He said that the Ministry has launched educational and awareness programs on television and the radio, since the beginning of Ramadan.

These programs seek to educate pilgrims of Haj rituals before they come to Makkah.

The Ministry also intensifies its efforts during the Haj season through Jum'ah prayers, text messages, and a free toll telephone number which pilgrims can call for questions.

In addition, the Ministry distributes brochures in all languages to arriving pilgrims, and presents pilgrims with copies of the Qur'an at their departure. Pilgrims awareness programs have achieved great success through partnership and cooperation with media and advertising bodies inside and outside the Kingdom.

Aal Al-Sheikh pointed out that the awareness programs include a number of subjects that are linked to Haj. These program complements the efforts of other government bodies to provide a better service to pilgrims. The awareness programs discuss a number of Shari'ah and behavioral issues, and seek to provide a complete guide to pilgrims, and facilitate their Haj rituals.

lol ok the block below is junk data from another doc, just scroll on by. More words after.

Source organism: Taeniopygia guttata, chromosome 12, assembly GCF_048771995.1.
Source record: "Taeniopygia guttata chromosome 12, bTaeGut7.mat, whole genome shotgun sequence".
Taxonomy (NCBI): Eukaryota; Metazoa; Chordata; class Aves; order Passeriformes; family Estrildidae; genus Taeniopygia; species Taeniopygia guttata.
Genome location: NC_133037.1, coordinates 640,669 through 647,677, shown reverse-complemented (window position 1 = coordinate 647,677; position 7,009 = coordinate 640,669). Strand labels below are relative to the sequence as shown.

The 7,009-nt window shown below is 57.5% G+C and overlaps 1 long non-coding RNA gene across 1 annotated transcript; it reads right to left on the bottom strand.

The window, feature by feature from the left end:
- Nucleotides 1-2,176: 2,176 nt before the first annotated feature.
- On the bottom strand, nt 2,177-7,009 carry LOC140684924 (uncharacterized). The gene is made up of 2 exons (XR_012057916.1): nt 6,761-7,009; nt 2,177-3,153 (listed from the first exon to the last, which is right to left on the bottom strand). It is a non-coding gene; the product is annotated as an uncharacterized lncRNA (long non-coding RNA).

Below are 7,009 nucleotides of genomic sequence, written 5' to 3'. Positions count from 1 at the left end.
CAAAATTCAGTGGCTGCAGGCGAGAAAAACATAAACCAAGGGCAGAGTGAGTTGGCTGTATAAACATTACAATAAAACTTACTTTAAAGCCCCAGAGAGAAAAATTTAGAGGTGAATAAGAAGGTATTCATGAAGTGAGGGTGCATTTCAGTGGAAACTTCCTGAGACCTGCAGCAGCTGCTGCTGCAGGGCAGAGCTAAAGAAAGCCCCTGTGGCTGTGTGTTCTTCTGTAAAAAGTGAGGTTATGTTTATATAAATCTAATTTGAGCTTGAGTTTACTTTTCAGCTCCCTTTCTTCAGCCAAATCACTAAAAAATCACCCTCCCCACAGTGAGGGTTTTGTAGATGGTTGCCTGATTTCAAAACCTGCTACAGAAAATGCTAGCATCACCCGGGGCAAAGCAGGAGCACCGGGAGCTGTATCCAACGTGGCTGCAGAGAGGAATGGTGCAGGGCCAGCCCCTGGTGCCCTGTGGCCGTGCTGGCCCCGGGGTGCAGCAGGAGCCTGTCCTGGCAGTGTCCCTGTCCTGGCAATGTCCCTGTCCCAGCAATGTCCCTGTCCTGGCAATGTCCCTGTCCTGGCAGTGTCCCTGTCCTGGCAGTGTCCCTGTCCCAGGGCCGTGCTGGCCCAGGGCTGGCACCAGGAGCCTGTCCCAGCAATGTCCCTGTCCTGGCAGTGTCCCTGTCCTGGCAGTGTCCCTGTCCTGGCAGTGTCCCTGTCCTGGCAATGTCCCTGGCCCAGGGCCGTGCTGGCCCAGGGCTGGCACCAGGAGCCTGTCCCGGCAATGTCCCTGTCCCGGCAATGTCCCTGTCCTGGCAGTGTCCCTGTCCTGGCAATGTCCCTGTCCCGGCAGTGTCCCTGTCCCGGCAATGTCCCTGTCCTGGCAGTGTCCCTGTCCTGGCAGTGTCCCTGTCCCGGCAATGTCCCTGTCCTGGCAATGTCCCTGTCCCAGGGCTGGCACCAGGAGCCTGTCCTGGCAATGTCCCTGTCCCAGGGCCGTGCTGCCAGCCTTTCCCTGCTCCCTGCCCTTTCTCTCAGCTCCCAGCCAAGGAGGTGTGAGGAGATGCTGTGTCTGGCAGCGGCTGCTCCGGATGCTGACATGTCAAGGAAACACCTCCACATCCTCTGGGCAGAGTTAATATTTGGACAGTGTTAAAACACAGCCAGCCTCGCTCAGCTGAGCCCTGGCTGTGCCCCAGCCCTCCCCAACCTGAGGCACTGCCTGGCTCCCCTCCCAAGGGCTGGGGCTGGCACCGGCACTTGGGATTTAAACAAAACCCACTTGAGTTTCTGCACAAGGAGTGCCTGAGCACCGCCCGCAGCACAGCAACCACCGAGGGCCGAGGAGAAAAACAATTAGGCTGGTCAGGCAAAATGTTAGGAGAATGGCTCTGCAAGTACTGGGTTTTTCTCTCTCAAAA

20.76 million liters of Zamzam water to be distributed

15 October 2013

An estimated 20.76 million liters of Zamzam water is expected to be distributed this Haj season.

The number of 1.5 liter containers to be distributed on Haj campaigns, hospitals, and the ceremony of the Ministry of Haj is estimated at 120,000 bottles, according the chairman of the unified Zamazimah office.

The operational plan for this season was allocated three working programs, the first started with the beginning of September and ended Monday. The program operates around the clock and distributes water to pilgrims in guidance offices of the Ministry of Haj as soon as they reach the holy rites.

This program aims to distribute 538,917 liters of water filled in 330 ml water bottles, the number of personnel who work in the program are 130.

The second program distributes water to pilgrims in their residence, and uses around 122 cars to transport 20 liter water containers, with 863 employees to carry out this task.

Zamazimah unified office finishes Haj tasks with the third program, which distributes water in grouping centers on Makkah–Jeddah highway. The program distributes 1.56 million liters of water in 330 ml water bottles, and employees 130 people to carry out this task.